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Date of last update: 10/20/2017.

Forum Name: Arrhythmias

Question: Arrythmias worse after colon cancer/chemo

 will-n-kimberly - Mon Jan 12, 2009 6:19 pm

I am a 28 year old female with no prior extraordinary medical history. I have had 2 normal healthy pregnancies. Non-smoker, occasional drinker.
After an emergency CT scan because of sudden stomach pain in Feb. 2008, they found I was almost completely blocked by a tumor, and I was diagnosed with Stage 3 Colon Cancer, had a colon resection (18 inches of upper colon resected). I went through a round of chemo (Folfox), and handled it well. I am about to have surgery to biopsy some spots they found on my lungs. If it turns out to be cancer, then it will be another round of chemo.
As far back as I can remember, I have had a very rapid heart beat (I remember getting over 100 bpm in elementary), heavy sweating, and shortness of breath. (My mother has Paroximal Atrial Tachycardia, and taught me how to "bear down" to help slow the heart rate, which used to help.)
The irregular heartbeats seemed to get worse with each pregnancy, then really bad with chemo, so I was sent for an EKG and Holter monitor. They told me I had a hyper-dynamic left ventricular systolic function, extra heart muscle, irregular heartbeat pattern, and the arrythmia happened about 5+ times per hour on average. (I can promise it happens WAY more often than that.) With the flutter, I seem to get short of breath, dizzy, and uncomfortable. No pain or fainting, but it's just like I am on a roller coaster ride constantly.
The heart doctors didn't seem too concerned about any of this, and didn't have any advice on how to handle it.
My question is this: Would it be helpful for me to be tested for Hyperthyroidism, and could this be the cause of the irregular heartbeats, sweating, dizziness, shortness of breath? And could the chemo have made this worse, and would more chemo make it even worse? Are there any bad long term effects of this irreegular heartbeat?
I know this is complicated, but thank you for your help and time.
 John Kenyon, CNA - Tue Jan 13, 2009 10:22 pm

User avatar Hello there -

First of all, good luck to you with the upcoming biopsy. You are very brave and an inspiration to lots of people by virtue of having placed your post here, showing that one can beat cancer and rise above it.

Now then: regarding the arrhythmias, pregnancies usually do make them a little worse in general, both due to the crowding that takes place from the abdomen up against the area where the heart is located, and due to hormonal changes. This can sometimes take a while to return to pre-pregnancy levels. The same holds true quite often for the effects of chemo, for slightly different reasons.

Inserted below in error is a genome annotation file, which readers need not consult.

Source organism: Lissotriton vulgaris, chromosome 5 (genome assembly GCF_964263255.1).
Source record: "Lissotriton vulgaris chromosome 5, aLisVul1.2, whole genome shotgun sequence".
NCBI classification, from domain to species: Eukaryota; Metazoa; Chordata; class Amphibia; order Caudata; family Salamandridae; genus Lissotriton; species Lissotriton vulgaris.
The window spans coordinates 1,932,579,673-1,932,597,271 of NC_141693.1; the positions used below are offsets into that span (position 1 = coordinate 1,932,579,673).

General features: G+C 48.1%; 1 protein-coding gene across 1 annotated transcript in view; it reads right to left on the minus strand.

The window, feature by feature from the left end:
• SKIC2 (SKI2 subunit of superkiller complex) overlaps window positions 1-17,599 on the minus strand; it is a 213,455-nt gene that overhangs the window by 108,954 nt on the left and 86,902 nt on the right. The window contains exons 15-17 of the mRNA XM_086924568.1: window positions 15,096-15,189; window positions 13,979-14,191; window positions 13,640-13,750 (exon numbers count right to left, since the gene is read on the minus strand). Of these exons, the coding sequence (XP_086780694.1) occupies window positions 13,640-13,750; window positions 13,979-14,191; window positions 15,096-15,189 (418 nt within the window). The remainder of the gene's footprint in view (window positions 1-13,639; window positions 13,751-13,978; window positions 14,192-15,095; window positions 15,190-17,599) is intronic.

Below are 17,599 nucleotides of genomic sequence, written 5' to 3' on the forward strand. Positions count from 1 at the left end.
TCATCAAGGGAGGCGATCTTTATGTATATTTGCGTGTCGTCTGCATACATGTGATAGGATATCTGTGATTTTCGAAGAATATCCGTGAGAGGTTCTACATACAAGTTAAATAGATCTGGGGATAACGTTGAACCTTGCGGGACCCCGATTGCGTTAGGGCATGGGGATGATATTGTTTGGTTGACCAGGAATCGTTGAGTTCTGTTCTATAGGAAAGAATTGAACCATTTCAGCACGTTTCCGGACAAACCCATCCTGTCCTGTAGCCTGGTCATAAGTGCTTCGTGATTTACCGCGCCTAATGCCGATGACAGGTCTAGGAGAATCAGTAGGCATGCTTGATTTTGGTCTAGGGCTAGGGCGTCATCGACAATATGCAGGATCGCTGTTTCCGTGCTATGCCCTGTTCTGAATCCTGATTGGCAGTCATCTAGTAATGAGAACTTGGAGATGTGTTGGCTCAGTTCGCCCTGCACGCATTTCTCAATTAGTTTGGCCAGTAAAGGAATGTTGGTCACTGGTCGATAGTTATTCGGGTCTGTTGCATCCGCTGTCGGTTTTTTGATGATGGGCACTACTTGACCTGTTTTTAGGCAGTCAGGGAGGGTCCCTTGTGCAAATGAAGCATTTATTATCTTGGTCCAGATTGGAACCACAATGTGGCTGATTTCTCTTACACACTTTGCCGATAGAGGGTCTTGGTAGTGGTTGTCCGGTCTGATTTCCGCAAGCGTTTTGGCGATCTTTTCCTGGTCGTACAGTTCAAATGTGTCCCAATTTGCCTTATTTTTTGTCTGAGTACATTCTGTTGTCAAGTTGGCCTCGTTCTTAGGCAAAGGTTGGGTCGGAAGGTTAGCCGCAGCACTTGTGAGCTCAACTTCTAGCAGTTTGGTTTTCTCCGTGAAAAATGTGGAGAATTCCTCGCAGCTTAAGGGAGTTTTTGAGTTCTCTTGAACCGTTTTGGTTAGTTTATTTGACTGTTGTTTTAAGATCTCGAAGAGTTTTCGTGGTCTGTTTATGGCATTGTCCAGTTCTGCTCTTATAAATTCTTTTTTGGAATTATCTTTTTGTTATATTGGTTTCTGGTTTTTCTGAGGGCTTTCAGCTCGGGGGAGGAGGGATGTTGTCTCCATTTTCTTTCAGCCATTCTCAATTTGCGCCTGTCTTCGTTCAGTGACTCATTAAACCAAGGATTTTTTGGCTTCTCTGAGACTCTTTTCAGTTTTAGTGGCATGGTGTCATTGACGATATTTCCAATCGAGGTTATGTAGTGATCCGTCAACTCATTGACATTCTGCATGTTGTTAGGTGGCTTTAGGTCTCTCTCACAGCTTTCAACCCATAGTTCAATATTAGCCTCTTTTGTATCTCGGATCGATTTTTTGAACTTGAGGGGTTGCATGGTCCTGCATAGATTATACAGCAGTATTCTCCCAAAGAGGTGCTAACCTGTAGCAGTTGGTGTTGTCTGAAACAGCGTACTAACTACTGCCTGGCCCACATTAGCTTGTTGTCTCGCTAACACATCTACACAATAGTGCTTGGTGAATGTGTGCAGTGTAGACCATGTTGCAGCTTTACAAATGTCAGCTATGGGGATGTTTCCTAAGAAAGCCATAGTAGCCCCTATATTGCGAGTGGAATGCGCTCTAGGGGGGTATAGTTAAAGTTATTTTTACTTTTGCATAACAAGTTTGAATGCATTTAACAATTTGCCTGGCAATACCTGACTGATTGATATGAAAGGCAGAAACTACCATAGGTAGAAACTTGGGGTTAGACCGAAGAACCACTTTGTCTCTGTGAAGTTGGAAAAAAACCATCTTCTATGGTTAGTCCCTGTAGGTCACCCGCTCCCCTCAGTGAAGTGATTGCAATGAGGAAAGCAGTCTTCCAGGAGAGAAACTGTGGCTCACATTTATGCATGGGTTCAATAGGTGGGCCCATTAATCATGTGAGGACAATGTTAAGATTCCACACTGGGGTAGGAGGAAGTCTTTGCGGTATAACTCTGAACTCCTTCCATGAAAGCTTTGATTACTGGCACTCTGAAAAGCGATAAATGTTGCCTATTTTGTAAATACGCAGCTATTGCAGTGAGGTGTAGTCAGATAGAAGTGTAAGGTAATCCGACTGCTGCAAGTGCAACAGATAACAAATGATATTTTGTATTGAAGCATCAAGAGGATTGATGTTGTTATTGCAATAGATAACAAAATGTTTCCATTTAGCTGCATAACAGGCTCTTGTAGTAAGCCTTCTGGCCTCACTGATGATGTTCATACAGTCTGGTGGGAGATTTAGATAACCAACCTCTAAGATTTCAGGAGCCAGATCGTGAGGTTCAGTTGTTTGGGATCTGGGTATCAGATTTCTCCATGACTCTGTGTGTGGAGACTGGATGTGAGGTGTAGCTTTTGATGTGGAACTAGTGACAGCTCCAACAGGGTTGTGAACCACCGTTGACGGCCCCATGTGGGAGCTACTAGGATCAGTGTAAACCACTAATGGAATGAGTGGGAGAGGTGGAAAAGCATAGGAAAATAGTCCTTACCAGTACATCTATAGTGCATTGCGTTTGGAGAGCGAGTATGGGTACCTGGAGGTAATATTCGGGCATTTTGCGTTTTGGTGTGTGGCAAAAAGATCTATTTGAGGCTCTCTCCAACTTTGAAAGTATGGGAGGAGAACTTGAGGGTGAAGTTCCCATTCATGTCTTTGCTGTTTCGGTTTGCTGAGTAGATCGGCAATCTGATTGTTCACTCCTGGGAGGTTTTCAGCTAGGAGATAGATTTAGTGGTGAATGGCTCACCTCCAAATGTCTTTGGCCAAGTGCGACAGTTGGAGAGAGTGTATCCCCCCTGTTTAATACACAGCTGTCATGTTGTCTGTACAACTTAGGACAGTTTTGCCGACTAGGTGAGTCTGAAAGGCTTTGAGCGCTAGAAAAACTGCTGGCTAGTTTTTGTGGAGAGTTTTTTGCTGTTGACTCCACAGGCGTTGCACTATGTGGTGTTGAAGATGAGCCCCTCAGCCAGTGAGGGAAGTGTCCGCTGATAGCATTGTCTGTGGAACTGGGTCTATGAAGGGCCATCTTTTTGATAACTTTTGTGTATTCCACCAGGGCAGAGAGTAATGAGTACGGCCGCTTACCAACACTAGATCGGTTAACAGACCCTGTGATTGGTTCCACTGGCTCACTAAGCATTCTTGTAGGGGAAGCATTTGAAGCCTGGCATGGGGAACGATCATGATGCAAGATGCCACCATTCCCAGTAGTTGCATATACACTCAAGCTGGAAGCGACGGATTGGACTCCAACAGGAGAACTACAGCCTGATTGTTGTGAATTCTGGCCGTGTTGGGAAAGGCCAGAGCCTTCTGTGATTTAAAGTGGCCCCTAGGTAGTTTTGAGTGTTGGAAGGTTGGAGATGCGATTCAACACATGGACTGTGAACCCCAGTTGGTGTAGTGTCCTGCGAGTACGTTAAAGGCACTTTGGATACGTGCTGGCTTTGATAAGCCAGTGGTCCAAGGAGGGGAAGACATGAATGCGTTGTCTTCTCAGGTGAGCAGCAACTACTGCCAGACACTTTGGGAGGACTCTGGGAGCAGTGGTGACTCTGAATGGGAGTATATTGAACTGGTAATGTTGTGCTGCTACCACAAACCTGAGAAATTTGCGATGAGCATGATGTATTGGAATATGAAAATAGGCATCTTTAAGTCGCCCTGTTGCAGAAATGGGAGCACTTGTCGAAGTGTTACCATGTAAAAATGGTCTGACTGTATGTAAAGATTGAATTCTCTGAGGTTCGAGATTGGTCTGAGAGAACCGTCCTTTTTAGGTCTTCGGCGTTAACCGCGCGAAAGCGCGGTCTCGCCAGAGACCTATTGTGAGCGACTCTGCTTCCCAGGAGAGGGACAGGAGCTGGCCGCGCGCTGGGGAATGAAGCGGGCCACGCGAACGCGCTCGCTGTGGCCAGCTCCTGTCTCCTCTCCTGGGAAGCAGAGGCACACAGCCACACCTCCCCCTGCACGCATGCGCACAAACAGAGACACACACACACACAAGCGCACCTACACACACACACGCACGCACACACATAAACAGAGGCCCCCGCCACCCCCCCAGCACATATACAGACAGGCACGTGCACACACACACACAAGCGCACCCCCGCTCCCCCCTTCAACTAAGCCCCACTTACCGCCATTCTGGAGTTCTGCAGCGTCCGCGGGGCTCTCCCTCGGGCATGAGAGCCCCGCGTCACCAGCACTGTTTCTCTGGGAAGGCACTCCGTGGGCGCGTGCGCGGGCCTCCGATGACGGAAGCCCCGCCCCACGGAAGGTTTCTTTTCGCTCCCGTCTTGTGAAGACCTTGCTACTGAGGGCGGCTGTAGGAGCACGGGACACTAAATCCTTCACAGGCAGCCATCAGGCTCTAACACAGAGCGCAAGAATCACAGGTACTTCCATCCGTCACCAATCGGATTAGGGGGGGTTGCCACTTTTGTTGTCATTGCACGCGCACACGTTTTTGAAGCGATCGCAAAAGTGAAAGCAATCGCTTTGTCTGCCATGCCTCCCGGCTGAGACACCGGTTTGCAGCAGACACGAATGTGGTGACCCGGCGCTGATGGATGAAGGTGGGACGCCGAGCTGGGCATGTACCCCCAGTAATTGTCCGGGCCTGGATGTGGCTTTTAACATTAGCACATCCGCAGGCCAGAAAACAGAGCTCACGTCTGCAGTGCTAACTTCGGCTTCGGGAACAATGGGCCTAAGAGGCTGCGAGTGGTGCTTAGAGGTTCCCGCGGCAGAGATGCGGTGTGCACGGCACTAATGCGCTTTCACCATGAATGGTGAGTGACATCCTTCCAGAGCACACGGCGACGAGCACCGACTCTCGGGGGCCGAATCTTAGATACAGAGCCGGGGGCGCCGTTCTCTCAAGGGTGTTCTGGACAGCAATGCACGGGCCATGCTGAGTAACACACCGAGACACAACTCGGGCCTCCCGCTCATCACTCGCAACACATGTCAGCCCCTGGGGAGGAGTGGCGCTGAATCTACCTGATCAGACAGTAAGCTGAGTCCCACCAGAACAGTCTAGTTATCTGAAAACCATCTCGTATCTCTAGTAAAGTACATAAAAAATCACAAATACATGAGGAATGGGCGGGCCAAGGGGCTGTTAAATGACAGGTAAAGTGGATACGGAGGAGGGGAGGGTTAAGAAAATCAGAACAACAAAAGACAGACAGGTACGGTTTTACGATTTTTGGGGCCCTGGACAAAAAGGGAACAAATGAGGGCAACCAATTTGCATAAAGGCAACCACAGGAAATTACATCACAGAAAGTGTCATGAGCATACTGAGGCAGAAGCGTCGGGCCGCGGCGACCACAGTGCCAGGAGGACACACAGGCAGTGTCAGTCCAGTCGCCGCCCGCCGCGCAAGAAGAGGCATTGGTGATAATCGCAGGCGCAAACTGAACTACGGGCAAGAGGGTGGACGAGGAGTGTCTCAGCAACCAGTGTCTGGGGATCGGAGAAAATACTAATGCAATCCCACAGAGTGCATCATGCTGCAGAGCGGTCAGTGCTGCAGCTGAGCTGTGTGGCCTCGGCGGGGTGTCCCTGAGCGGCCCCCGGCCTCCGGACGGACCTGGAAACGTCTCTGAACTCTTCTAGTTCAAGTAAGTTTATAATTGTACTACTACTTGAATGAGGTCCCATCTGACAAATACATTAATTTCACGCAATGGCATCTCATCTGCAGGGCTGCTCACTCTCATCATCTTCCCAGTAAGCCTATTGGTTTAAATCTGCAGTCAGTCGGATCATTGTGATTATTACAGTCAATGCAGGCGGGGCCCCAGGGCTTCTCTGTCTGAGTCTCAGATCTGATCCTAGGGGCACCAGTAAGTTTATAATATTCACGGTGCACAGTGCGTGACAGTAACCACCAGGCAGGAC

I would point out that while you may have been abnormally aware of your heartbeat for a long time, a "normal" rate is considered anywhere between 60 and 100 beats per minute, and generally the upper end or slightly higher when one is younger, so a resting heart rate of 100 or more in elementary school is actually unremarkable. The fact that you're aware of your rate and rhythm is more a matter of perception, and many people are very sensitive and attuned to their heartbeats, whereas others may have grossly irregular beating and not even be aware of it.

It certainly wouldn't hurt to be tested for hyperthyroidism if your heart rate continues to be higher than average for your age, size, etc., but your doctors have probably not assigned any of this that high a priority. Still, it wouldn't hurt to ask, as this can sometimes cause additional premature heartbeats, faster-than-average heart rate, etc.

The Holter monitor findings actually would suggest possible thyroid involvement, as it often causes what is called "high-output heart failure", which is a lot more innocent than it sounds, and is often associated with "hyperdynamic left ventricular function." This, in itself, isn't necessarily a problem, but if the extra "oomph" the heart uses is caused by elevated thyroid function, treating that might make you feel more relaxed about the whole thing.

In short, this sounds very benign, but if it's bothering you then you need to persue it, and if your heart rate (the rhythm is "normally abnormal") is consistently above average, there are things that may be possible to help out with that, especially if you are hyperthyroid.

There are no long term detrimental effects caused by a higher-than-average heart rates nor by otherwise innocent arrhythmias and premature heartbeats, even though they feel really strange and disturbing sometimes. These things are actually very benign and relatively normal.

I hope this is helpful to you. Best of luck , and please do follow up with us as needed here.

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